Originally Published: April 06, 1973
Author: Jane Scott
Alice Cooper bounces out on stage in see-through white.
He spears a baby doll, chops off its arm and legs and gleefully tosses it to the audience. He's way out. He's way beyond. He's sadistic. He's unisex gone berserk.
Yet 800,000 teens from Berkeley to Boston line up to see him. His 56-city $56 million tour sells out each city.
Police has to scrape students without tickets off the outer walls of Public Hall Saturday night. Why?
What has happened to good old rock 'n' roll?
"We like him. It's all just as act," said Cheryl Peters, 16, of Nazareth Academy.
"Best show I've ever seen!" said Effie Brandes, 14, of St. Luke's School.
Before the show was over Alice had assaulted store mannequins, fondled his boa constrictor, played up to 15-year-olds, begged for insults ("I haven't had a good one tonight"), fled from a six-foot tooth, laid his head down in a guillotine and marched off to a furling flag and "God Bless America."
Does any of that bother you?
"No, I've seen what he pretends to do actually done at parties with older people," said Mrlon White, 20 of Fremont, O.
"No, he makes fun of violence in the world. You laugh at it and you feel better," added his wife, Cindy, 20.
That baby-doll act isn't so far out as you might think, others said.
"He shows what's going on in the world today, like abortion and Vietnam," added another Nazareth student.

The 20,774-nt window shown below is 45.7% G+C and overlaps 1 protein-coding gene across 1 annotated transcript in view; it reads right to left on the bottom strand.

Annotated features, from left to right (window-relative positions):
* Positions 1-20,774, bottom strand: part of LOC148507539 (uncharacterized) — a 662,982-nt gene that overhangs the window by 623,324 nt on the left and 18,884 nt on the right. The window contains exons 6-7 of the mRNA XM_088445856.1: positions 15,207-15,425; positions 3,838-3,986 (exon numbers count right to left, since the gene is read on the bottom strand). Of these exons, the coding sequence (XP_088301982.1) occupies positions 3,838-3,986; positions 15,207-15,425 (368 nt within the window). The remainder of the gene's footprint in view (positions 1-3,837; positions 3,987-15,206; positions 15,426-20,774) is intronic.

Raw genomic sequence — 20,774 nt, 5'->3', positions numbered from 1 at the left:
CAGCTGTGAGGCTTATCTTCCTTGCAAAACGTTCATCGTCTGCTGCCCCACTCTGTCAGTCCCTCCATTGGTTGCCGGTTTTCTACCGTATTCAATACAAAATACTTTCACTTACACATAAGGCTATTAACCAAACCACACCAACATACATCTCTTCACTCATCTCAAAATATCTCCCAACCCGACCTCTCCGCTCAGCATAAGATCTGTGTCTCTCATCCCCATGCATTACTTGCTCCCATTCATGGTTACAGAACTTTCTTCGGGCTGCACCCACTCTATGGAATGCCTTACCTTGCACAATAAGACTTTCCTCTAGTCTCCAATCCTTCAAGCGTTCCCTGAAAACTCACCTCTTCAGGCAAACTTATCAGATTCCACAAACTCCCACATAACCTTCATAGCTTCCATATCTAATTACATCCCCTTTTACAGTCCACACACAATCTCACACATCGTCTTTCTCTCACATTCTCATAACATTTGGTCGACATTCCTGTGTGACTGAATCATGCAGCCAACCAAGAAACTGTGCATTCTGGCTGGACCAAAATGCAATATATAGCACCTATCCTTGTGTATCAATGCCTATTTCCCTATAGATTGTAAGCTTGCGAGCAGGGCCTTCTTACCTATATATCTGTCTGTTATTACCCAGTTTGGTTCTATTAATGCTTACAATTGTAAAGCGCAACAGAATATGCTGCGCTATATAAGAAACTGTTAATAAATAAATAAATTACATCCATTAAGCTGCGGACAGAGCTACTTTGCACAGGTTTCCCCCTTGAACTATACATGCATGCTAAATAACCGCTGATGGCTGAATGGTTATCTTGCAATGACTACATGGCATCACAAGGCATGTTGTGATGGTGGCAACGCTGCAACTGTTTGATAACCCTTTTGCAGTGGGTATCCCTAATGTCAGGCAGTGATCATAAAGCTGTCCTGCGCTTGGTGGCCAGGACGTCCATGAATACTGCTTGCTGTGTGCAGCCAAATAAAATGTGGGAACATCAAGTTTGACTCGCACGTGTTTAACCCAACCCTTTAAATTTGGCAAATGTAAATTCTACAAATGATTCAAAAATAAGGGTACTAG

(Whatever happened to "Teen Angel," "Hully Gully Baby" and "Baby, I Need Your Lovin' "?)
One of Alice Cooper's biggest LP's was "Love It to Death." The group's latest, "Billion Dollar Babies," contains "Sick Things" and "I Love The Dead."
Of 50 young people interviewed after the concert only two knocked Alice's rock.
"He's got a good voice, but he's a phony," said one.
"He's a sadist. I'd never bring a girl to the show," said Don Caine, 18, of St. Edwards High. "And he made a mock of the flag."
At Cyrus Erie West three years ago Alice popped up in black pantyhose and rhinestones, sat in an electric chair and sprayed white feathers into the audience. He was "hanged" at Public Hall las year. Why?
Rock hounds sat around the Sheraton Motor Inn at a post-concert party and thought it over. "He's unique. He was the first to use theatrics. He has more variety than David Bowie," analyzed Walter Masky.